About the Artist
The prints of Manuel Robbe are valued for their wide-ranging palette and an imagery whose familiarity is often transcended by reportorial detail. Robbe's depictions of daily life – particularly of women shown in artists' studios, en promenade with a companion or child, or in intimate rendezvous – make him a leading chronicler of Belle Epoque society.
Born in Paris in 1872, Robbe produced his strongest work in the two decades immediately before and after 1900. Guided by the renowned printer Eugène Delâtre he mastered the intricacies of etching and aquatint, exhibiting by 1898 in the Salon of the Société Nationale des Beaux-Arts. Robbe soon became a leading artist of the celebrated Parisian publisher Edmond Sagot, who promoted him along with the young Jacques Villon. While Villon's work shows more the influence of late 19th century "japonisme", there is a notable similarity in their subject matter and aquatint technique.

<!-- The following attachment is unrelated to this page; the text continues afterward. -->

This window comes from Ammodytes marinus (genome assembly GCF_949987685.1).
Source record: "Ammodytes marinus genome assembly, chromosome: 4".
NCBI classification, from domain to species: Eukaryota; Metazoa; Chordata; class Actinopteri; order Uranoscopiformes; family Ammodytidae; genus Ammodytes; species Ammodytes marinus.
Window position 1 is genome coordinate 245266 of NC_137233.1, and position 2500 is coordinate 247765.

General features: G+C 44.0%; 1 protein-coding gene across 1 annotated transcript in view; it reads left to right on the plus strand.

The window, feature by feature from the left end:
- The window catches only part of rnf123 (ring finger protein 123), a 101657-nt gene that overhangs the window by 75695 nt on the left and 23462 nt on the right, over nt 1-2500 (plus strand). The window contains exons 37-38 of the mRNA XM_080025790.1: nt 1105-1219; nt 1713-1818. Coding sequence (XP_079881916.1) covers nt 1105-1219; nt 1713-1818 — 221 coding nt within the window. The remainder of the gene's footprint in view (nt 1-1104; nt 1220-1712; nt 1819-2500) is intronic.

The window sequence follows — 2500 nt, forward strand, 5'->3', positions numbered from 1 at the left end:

Active in experimental printmaking methods, Robbe was an innovator of the à la poupée process of printing many colors from a single plate: colors are painted directly onto the plate before printing, giving each impression the appearance of a monoprint with uniquely varied coloring. Robbe's "painterly" aproach to printmaking, with its echoes of impressionism, is perfectly suited to the qualities of à la poupée aquatint.
Robbe produced over 200 aquatints and drypoints, as well as posters promoting bicycles and corsets. His work was widely admired, earning him invitations to exhibit at numerous Salons of the day and, in 1900, a Bronze Medal at the Exposition Universelle, Paris.
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